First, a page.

The live album. It’s a part of a band’s catalog that can give you some real insight into what makes a band tick. Hearing a piece of what musicians sound like in person is an opportunity to delve into their character and see what they are capable of without the safety of a studio. I personally find that seeing a band live is the essential indication of whether a band is full of great musicians that are worth following or if they aren’t worth my time. A live album can also give you a chance to hear your favourite tunes reinterpreted for the stage. Today I am writing about a band who was introduced to me via live album, and since they hail from California this is the probably the closest I will get to seeing them live. Boostive’s new live album, Live at Kuumbwa, is a perfect introduction that manages to meld a wide range of genres into a deep, cohesive groove.
It kicks off with an atmospheric pairing of guitar and flute, easing the listener in before the drummer drops a hip-hop beat and the bass lays down its anchor. A soulful, female voice offers the first of her many melodies that are interspersed throughout the performance. A trombone closes the first track on a jazzy note with a slow, bending solo, before the intro comes to a close with the familiar echo of dub. The palette established in “Dream” establishes the core sound that will serve as a platform for various hip-hop artists and instrumental soloists.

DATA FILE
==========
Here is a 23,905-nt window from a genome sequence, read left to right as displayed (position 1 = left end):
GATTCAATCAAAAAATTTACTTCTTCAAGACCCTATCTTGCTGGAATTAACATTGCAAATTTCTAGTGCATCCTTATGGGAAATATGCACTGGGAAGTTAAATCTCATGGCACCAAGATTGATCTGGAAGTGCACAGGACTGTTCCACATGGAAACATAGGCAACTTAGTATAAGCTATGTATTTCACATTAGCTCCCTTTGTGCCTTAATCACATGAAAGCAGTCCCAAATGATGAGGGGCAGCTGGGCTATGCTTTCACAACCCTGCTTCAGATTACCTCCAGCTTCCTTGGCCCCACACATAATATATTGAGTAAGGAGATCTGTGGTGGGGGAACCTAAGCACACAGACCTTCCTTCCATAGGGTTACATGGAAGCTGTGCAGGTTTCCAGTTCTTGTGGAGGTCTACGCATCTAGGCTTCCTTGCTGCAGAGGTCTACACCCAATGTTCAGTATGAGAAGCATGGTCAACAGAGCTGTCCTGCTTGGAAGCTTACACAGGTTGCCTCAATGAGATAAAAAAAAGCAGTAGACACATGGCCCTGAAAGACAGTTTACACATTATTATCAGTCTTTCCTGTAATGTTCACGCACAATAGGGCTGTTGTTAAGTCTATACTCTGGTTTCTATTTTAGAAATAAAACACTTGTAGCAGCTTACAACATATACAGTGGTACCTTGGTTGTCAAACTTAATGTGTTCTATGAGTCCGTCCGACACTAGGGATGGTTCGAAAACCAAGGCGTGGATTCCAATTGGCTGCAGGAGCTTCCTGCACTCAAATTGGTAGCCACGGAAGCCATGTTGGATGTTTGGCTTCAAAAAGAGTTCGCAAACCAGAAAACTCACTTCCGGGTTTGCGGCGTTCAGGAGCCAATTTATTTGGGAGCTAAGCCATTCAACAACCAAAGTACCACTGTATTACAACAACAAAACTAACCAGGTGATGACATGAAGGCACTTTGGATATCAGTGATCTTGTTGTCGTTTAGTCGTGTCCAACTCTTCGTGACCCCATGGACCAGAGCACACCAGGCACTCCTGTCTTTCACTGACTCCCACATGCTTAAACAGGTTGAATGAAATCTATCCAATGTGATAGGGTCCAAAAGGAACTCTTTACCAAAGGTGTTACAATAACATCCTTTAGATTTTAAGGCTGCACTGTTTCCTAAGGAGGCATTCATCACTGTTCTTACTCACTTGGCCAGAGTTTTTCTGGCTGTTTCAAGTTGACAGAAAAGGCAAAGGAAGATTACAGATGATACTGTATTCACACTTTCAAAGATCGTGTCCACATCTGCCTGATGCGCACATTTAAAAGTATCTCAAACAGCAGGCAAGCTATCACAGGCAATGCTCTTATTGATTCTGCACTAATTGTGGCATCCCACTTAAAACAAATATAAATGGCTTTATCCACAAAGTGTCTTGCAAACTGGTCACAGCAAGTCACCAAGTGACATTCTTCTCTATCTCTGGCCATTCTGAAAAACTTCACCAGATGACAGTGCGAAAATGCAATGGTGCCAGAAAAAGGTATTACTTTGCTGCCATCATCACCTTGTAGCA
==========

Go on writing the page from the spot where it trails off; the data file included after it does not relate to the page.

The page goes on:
Boostive is not a band that is rushing to carry you off somewhere. The slow, resounding dub groove is something to slowly sink into, and once you are deep in that water you’ll feel it. Whether Boostive pulls their sound in a jazzier direction with their horns, hip-hop or soul with their vocalists, or some definitive reggae guitar, they make sure to keep the ride smooth and steady.
If I have one criticism of Live at Kuumbwa it’s that whether the band is leaning more heavily on one genre than another, every song on the album has a somewhat similar vibe. I would love to see this band really take something in a different direction to give the album a little more diversity, but Boostive does a great job of getting the audience into a groove and sticking with it.